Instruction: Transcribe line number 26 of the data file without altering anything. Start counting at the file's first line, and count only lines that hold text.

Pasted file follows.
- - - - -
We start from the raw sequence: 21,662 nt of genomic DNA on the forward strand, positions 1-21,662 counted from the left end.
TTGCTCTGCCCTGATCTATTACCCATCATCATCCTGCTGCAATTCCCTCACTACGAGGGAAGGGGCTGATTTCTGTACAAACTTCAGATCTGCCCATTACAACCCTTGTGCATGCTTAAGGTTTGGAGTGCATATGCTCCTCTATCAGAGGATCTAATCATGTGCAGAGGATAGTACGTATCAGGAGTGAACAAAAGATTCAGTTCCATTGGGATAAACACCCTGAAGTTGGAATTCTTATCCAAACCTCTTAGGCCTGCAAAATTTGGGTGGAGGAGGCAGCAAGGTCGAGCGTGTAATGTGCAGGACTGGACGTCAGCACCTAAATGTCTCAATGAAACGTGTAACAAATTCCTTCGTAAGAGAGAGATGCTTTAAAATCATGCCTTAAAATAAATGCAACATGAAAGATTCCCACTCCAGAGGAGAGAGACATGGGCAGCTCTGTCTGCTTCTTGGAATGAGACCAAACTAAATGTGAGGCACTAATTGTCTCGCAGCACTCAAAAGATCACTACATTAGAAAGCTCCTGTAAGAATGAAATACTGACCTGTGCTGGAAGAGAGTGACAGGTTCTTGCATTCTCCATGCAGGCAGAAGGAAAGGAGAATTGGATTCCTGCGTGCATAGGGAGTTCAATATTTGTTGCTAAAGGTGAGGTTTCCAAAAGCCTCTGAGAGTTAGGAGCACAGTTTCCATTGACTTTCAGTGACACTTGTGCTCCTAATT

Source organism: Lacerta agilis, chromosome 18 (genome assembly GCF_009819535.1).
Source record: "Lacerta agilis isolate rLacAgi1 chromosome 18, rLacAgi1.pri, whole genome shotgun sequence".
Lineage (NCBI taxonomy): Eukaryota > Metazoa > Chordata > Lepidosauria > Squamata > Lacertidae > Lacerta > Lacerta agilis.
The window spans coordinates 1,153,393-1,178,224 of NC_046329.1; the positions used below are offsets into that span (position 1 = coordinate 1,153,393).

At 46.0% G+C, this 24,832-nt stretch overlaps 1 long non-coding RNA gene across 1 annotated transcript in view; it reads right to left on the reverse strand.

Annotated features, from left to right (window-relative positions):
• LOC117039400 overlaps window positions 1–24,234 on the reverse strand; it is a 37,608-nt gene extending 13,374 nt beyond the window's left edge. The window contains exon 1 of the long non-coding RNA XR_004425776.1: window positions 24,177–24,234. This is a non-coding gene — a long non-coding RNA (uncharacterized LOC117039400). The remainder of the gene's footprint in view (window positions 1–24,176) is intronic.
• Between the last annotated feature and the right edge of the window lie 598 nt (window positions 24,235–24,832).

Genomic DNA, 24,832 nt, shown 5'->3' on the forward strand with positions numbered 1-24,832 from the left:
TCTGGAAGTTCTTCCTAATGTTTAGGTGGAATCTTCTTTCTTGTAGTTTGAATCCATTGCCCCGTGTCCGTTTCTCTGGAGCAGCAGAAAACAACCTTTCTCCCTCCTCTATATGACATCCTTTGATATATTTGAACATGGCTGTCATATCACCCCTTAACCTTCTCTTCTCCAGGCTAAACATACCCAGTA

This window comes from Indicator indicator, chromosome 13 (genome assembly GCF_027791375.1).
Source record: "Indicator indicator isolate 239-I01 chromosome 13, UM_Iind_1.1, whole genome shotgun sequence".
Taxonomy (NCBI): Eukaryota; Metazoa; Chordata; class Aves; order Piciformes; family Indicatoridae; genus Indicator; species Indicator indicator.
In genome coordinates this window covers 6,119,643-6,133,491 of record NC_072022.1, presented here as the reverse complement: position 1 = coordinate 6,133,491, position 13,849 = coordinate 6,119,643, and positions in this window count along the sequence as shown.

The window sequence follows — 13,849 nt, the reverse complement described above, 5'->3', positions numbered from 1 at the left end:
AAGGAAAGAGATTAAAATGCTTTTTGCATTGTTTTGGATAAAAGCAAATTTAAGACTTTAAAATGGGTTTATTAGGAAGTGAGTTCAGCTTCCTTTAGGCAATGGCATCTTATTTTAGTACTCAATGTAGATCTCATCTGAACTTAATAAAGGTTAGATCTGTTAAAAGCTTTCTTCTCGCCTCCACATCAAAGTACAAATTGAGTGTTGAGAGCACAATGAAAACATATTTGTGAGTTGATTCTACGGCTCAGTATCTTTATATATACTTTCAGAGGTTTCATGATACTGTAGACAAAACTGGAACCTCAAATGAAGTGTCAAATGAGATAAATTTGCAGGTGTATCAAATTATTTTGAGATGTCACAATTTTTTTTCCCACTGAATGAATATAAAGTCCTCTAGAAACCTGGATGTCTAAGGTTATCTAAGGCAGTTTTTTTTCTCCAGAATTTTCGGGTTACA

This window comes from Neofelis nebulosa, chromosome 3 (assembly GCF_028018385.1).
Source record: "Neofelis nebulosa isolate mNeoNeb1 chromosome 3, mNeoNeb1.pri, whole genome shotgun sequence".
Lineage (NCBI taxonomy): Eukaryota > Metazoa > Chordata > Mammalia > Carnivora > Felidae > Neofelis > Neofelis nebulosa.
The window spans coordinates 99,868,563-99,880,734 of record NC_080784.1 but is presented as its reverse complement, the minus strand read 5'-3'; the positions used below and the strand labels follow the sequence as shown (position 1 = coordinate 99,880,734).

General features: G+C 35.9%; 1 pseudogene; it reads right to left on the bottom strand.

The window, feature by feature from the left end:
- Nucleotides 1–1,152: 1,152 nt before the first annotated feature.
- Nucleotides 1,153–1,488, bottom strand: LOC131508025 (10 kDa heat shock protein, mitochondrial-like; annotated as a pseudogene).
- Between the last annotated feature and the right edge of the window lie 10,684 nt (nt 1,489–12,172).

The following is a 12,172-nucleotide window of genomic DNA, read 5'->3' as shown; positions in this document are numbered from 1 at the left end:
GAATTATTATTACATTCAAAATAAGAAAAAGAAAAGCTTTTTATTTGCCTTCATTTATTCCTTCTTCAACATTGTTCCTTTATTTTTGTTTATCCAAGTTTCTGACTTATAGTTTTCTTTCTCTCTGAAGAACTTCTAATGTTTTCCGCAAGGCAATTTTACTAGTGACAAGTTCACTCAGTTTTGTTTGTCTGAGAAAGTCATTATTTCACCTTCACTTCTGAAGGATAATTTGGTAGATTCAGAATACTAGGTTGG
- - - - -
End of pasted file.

- Nucleotides 1,153–1,488, bottom strand: LOC131508025 (10 kDa heat shock protein, mitochondrial-like; annotated as a pseudogene).